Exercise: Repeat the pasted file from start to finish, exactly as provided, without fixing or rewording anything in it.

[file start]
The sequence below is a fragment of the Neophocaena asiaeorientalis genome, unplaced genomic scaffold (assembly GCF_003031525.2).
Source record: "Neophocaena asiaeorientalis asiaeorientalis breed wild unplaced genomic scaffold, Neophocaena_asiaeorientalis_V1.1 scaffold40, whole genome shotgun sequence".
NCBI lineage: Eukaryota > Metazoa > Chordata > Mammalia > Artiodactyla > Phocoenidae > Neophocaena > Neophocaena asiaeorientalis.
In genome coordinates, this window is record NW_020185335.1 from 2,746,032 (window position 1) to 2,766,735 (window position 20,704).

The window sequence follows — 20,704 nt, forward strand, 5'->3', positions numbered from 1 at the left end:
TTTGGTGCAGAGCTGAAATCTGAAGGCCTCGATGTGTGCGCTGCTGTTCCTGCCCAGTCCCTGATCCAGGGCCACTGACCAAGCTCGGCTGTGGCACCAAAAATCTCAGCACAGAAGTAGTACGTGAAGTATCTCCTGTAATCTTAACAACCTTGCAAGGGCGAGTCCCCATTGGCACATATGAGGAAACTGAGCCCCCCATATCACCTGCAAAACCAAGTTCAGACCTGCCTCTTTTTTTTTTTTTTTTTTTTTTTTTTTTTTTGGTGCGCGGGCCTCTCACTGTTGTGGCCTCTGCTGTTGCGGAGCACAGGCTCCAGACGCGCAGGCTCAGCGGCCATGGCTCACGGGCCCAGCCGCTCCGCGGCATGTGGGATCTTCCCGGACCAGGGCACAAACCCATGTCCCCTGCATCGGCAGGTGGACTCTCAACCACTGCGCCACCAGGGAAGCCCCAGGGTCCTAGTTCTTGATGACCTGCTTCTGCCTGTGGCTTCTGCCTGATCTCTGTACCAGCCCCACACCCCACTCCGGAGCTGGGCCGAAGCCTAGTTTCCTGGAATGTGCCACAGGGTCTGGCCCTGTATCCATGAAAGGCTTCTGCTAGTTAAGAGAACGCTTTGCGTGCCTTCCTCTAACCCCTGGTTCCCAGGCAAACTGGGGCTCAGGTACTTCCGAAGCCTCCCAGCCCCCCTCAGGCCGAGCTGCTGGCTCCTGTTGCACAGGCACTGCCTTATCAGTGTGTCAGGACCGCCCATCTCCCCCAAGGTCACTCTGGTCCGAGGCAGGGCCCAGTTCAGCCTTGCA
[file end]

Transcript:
The sequence below is a fragment of the Neophocaena asiaeorientalis genome, unplaced genomic scaffold (assembly GCF_003031525.2).
Source record: "Neophocaena asiaeorientalis asiaeorientalis breed wild unplaced genomic scaffold, Neophocaena_asiaeorientalis_V1.1 scaffold40, whole genome shotgun sequence".
NCBI lineage: Eukaryota > Metazoa > Chordata > Mammalia > Artiodactyla > Phocoenidae > Neophocaena > Neophocaena asiaeorientalis.
In genome coordinates, this window is record NW_020185335.1 from 2,746,032 (window position 1) to 2,766,735 (window position 20,704).

The window sequence follows — 20,704 nt, forward strand, 5'->3', positions numbered from 1 at the left end:
TTTGGTGCAGAGCTGAAATCTGAAGGCCTCGATGTGTGCGCTGCTGTTCCTGCCCAGTCCCTGATCCAGGGCCACTGACCAAGCTCGGCTGTGGCACCAAAAATCTCAGCACAGAAGTAGTACGTGAAGTATCTCCTGTAATCTTAACAACCTTGCAAGGGCGAGTCCCCATTGGCACATATGAGGAAACTGAGCCCCCCATATCACCTGCAAAACCAAGTTCAGACCTGCCTCTTTTTTTTTTTTTTTTTTTTTTTTTTTTTTTGGTGCGCGGGCCTCTCACTGTTGTGGCCTCTGCTGTTGCGGAGCACAGGCTCCAGACGCGCAGGCTCAGCGGCCATGGCTCACGGGCCCAGCCGCTCCGCGGCATGTGGGATCTTCCCGGACCAGGGCACAAACCCATGTCCCCTGCATCGGCAGGTGGACTCTCAACCACTGCGCCACCAGGGAAGCCCCAGGGTCCTAGTTCTTGATGACCTGCTTCTGCCTGTGGCTTCTGCCTGATCTCTGTACCAGCCCCACACCCCACTCCGGAGCTGGGCCGAAGCCTAGTTTCCTGGAATGTGCCACAGGGTCTGGCCCTGTATCCATGAAAGGCTTCTGCTAGTTAAGAGAACGCTTTGCGTGCCTTCCTCTAACCCCTGGTTCCCAGGCAAACTGGGGCTCAGGTACTTCCGAAGCCTCCCAGCCCCCCTCAGGCCGAGCTGCTGGCTCCTGTTGCACAGGCACTGCCTTATCAGTGTGTCAGGACCGCCCATCTCCCCCAAGGTCACTCTGGTCCGAGGCAGGGCCCAGTTCAGCCTTGCA